First evidence of fossilized ‘earstones’ in Cretaceous-aged cephalopods

First Cretaceous cephalopod statoliths fill the gap between Jurassic and Cenozoic forms

Summarized by: Gabrielle Scrogham completed her Bachelor’s of Marine Biology degree in 2020 and is currently a Geology Master’s student at the University of South Florida, Tampa. She is studying methods for tracking changes in diet of fish over time based on stable isotope and trace metal analysis. Their interests include marine ecology and biogeochemistry. Outside of academia, Gabrielle enjoys snorkeling, painting, and practicing martial arts.  

What was the hypothesis being tested? Cephalopods are a group of animals which include octopuses and squids. In this paper, researchers compared recently discovered fossils of cephalopod statoliths, also known as earstones, from the Cretaceous Period (145 – 66 million years ago) to older earstone fossils from the Jurassic Period (201 – 145 million years ago) and to earstones found in modern squid and cuttlefish to see how they change over time. Earstones are small, calcified parts found in the head of animals to help with navigation, movement, and balance. Earstones, or other structures for sensing balance, are found in most animals and even some plants. Statoliths in cephalopods are analogous to structures called otoliths in bony fish, as they perform the same function. The researchers hypothesized that differences in the shapes and abundances of earstone fossils would reflect evolutionary changes in cephalopod lineages. They also hypothesized these newly discovered fossils would support evidence from other paleontologists that a large-scale shift in animal dominance from cephalopods to fish occurred during the Cretaceous. 

What data were used? Five fossilized cephalopod earstones were collected from two sites in Poland and England. Several images from scanning electron microscopes were used in this study, including the newly collected earstones, a Jurassic earstone fossil, and earstones from modern squids and cuttlefish. This allowed for detailed comparisons of their shapes. The earstone structures were then compared to data compiled from previous studies on cephalopod lineages. The number of earstones found for both cephalopods and fish from each time period were also counted. 

Methods: Sediments were wet sieved using a fine (0.375 mm) mesh to separate fossils from the clay and silts in the rocks. Both collection sites were chosen due to being known Lower Cretaceous formations and for being uniquely accessible at the time of sampling. The collection site in Poland is now flooded, meaning additional samples from this area cannot be accessed. Once identified, the fossils were photographed using a scanning electron microscope. 

Results: The shape of the single earstone fossil from Poland differ than those found in England, which are more similar to earstones from Jurassic fossils. Some differences in traits include the shape and angle of the rostrum, the spur, and the lateral dome (see Figure 1 for what these features look like). Since the earstone from Poland has unique features not seen in other fossils, this likely represents a new lineage of cephalopod. There are some indications that the Poland specimen may have been a juvenile organism, so in addition to only having one fossil available, this data cannot be considered comprehensive. The earstones from England are more similar to fossils from the Jurassic, which means they may be more closely related. In addition to the analysis of the shape differences, the number of cephalopod and fish earstones were compared. Cephalopod earstones were more abundant than fish earstones in the Jurassic sediments, while fish earstones become more dominant in Cretaceous sediments. Thus, this is evidence for a shift in dominance from cephalopods to fish around 145 million years ago.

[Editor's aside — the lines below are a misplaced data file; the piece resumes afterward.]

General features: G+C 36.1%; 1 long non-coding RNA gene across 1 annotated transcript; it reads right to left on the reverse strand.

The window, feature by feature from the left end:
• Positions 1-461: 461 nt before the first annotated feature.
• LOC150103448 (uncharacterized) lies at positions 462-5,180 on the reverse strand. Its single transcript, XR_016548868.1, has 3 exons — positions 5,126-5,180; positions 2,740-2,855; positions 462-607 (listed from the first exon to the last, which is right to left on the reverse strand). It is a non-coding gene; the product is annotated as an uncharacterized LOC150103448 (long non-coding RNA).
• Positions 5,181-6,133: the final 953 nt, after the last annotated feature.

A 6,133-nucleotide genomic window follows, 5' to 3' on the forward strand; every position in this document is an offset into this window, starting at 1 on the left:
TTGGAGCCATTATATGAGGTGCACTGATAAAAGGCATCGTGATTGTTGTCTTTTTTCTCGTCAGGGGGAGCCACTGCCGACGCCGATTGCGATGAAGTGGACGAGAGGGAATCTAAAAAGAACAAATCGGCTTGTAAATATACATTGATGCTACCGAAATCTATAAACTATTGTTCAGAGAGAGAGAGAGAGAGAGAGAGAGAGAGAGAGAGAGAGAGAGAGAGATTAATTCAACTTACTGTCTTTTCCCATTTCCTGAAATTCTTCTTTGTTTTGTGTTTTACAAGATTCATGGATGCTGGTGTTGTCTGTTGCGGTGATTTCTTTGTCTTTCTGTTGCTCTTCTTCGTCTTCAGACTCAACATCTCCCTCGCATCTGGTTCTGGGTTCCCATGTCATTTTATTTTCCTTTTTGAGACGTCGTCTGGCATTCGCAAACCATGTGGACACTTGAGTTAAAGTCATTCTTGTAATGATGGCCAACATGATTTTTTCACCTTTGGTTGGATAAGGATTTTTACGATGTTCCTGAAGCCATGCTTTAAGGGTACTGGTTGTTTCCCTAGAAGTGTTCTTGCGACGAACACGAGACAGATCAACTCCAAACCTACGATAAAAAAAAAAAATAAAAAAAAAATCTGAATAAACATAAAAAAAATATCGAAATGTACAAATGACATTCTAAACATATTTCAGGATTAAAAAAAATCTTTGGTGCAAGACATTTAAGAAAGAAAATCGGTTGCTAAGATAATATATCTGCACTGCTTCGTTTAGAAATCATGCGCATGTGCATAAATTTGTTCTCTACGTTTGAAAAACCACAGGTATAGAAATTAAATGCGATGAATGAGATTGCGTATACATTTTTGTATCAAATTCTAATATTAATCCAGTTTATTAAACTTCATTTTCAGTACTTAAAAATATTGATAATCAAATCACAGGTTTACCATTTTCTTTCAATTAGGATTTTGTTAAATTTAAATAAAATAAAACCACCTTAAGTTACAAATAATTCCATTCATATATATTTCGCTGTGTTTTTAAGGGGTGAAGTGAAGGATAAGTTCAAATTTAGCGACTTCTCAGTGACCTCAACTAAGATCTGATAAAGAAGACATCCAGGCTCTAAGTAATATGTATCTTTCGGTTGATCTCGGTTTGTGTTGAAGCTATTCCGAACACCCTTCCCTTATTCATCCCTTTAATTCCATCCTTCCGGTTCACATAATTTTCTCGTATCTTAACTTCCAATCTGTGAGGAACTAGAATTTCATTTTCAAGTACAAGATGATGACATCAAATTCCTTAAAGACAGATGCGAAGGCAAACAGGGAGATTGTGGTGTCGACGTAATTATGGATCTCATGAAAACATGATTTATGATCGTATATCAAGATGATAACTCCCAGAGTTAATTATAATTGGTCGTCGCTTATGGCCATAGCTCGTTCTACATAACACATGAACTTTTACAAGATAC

Four rows of earstone fossils pictured at different angles with significant features labelled. Figures are labelled by letter for specimen and by number for angle, with a total of six angles showing differences in the structures. Most are shaped loosely like ovals, but have thicker and thinner parts to them distorting the shape. Average size is just over 200 microns.
Images from scanning electron microscope comparing cephalopod earstones, also called statoliths, from different angles. Four samples are represented including A: modern pygmy squid; B: Cretaceous cephalopod fossil from Poland; C: Jurassic cephalopod fossil from Poland, and D: modern cuttlefish. Some distinguished features include the rostrum (r), spur (sp), and the lateral dome (ld). Scale bar = 200 microns.

Why is this study important?: Cephalopod statoliths have been found and recorded from both the Jurassic and the Cenozoic (modern), but not from the time period between those two, which is the Cretaceous (145 – 66 million years ago). This type of comparative data can reflect changes in animal lifestyle, such as shallow versus deep water environments, which can be used to reconstruct ancient habitats. Similarities between these fossils also allow researchers to look for connections in evolutionary lineages over time. Some of these fossils are also collected from sites that are no longer accessible, increasing their scientific value as it would be difficult to collect new evidence from the same regions. 

Broader Implications beyond this study: This study documents shapes of new cephalopod earstones, which could be used to examine ancient environments and reconstruct what types of animals lived in those habitats. The proposed shift in dominance of cephalopods during the Middle Jurassic to a dominance of bony fish in the Early Cretaceous would demonstrate a large-scale change in marine ecology. This dominance shift would also additionally explain the noticeable increase of fish abundance over cephalopods in the fossil record and modern oceans.